Fathers Day ... is the worst day of the year I really hate it when all you want is to be a father to your kids and they or others wont let you.

  18. Oh god, I just read that article and it made me feel so terribly, terribly sad. And lucky. This article is not about us. It's about her.

  19. Today (mother's day) my beautiful miss 4 came into my bedroom at 7am asking me to put "Pingu" on.  I asked for a cuddle,and as she snuggled I saw a headlouse!  I had to be somewhere at 9:30, then  at mums at 12:30 with the rest of the fam, and had to make a fruit platter and bake which involved a trip to the shops.  I deloused two children trying to remain calm amongst tears and protests of stinging eyes etc.  I love my girls more than anything,  and have given up my career for a job so I can spend time with them, but sometimes the mess (untidy house) and the chaos  feels overwhelming.  It is such balance always between staying true to who I am and being the mother Iwant to be.  It is not really a complaint, just pointing out that everybody makes choices that have consequences no matter what life they choose.

  20. Well said Kerri.  Just signed up for your

  21. I like this, especially the part about living life to the full with or without kids. I don't have kids yet, and I don't know if I ever will, but one thing's for sure I hope my life won't be defined by this. I love kids, idolize my nieces, but Motherhood is a job I just don't know if I'm cut out for, and you kinda wanna be sure... :) Mums deserve a little moaning, me thinks :)

  22. Dont you all get it? She WANTS to moan about her kids... She would do anything to be able to. Have some compassion, its not an attack on mums who whinge, just sit with the bad uncomfortable feeling the article gives us and dont have the urge to expel it and attack the writer...

  23. It is hard with no children and hard with children. As a mother of 6 whose first son was still born at 36 weeks, I hear both sides of  the story. But the best we can do is to teach how daughters that fertility is a gift. Get your husband while you are young so if having children is a problem you can get some help and not become an old lady with an exploding fertility time bomb that fizzles out with no children.
    So many women have been told the lie you can have it all and get children when you are ready. My advice is you will never be ready and you never meet the perfect man to marry but get on with it and have your marriage and children.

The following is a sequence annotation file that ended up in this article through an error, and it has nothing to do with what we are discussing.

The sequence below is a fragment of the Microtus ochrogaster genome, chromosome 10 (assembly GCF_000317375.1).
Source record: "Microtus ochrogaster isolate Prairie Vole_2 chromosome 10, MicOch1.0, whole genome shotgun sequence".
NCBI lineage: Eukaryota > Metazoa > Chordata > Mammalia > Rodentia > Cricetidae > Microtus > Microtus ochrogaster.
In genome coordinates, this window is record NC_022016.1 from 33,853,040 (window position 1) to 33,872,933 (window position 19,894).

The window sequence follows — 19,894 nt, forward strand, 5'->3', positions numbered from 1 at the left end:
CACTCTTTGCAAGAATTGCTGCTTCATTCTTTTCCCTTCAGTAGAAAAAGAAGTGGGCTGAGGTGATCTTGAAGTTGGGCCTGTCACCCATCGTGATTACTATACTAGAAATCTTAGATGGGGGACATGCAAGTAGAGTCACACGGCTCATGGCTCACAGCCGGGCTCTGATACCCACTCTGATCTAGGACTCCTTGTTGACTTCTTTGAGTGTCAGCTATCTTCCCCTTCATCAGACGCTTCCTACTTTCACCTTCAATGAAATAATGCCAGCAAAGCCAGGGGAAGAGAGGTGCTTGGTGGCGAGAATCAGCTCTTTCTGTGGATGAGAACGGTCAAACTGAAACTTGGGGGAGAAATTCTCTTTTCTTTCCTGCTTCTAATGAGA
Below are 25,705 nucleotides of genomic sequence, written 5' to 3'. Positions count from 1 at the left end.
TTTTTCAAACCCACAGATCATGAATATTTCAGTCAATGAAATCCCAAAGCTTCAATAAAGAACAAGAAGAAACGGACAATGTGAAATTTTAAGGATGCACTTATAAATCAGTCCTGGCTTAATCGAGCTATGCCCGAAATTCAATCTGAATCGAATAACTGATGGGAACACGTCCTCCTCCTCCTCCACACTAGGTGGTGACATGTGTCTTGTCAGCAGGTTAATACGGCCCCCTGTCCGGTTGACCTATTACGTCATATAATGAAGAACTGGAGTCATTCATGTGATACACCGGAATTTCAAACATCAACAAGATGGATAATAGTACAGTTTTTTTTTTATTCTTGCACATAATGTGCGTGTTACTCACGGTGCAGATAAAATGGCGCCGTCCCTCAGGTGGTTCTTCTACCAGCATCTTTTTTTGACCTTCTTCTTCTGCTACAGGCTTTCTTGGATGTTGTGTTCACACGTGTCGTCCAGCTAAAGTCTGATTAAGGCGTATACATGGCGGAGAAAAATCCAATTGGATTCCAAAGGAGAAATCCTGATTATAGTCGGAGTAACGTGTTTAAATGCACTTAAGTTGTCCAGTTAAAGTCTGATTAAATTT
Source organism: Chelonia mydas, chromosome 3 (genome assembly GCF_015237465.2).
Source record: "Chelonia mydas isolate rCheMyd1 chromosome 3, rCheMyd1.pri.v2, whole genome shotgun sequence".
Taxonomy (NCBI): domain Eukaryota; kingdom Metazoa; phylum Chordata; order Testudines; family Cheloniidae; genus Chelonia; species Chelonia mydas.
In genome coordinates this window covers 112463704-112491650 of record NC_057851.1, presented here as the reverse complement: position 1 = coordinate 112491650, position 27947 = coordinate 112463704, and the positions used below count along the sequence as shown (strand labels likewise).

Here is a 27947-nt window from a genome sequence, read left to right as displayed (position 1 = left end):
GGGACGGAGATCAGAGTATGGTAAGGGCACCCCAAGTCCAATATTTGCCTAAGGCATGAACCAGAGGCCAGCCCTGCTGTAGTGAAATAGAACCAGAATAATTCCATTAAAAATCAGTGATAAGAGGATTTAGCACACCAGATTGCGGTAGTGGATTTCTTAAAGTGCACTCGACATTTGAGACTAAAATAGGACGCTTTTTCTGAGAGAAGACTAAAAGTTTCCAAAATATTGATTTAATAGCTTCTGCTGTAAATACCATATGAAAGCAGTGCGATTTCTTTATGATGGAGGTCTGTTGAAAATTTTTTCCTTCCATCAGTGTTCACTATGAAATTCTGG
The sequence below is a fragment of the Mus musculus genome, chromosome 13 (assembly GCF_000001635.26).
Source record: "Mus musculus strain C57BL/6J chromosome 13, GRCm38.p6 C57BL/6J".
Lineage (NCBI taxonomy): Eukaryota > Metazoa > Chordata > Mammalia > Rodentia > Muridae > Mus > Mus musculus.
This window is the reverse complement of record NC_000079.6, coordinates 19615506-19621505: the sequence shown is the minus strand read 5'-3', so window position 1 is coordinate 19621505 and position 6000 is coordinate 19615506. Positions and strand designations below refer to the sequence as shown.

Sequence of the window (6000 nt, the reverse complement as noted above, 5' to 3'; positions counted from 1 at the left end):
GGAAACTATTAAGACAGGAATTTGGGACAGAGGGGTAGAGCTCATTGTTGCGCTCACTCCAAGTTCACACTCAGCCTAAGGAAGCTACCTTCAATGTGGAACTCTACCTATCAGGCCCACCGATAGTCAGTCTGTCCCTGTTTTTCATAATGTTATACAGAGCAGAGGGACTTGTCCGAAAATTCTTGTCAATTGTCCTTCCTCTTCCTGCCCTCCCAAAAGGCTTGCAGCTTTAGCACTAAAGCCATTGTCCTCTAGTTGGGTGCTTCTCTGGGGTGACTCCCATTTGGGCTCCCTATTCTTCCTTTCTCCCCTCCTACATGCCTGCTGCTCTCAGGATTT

24. Been on both sides of the equation.  Being childless for a very long time is soul destroying, Christmas and Mother's Days are sheer torture.  Trying to explain that feeling to a person with kids is impossible.  All the words come out wrong, and I admit, you end up sounding shrill and terribly 'me me me'.  But you are in terrible pain, and for a while, it does feel 'me, me, me'.

    Admittedly, those with kids are on a hiding to nothing - complain about your kids to an infertile person, you're a terrible person.  Gush about your kids to them, you're rubbing their noses in their pain.

    All I wanted was my friends to just accept that, sometimes, I was in a very bad place.  And sometimes that made me not such a good person to be around.  And to be there on the other side when the cloud would lift.

    A lot of friends didn't stick around.  A few, deeply cherished ones, did.  And I love them as my sisters.

    But being on the other side now, a mother to two little cherubs (mostly), I can see how effen hard the whole motherhood deal is.  I complain loudly, and often.  But I do pick those who I complain to, and try and use a little compassion when doing so.

    Just like - if my best mate's husband has had run off with his secretary, I don't sling off about my husband to her.  Or gush about how fabulous he may be.  Not for ever, but just while she's in pain.

    It's the old 'walk a mile in my shoes' thing.    I just try and remember that.

  25. Loved the post and all of the comments. But it was "Some kids are incredibly challenging, and mothering them can be terrifying and demoralizing and - at times - utterly thankless" that caught my attention. My 13 yo son is so challenging and I don't say a word because I don't want to "moan". As a result, I'm carrying the load myself. Dying on the inside pretty much covers it. Now where's that got me? ...well, besides here :)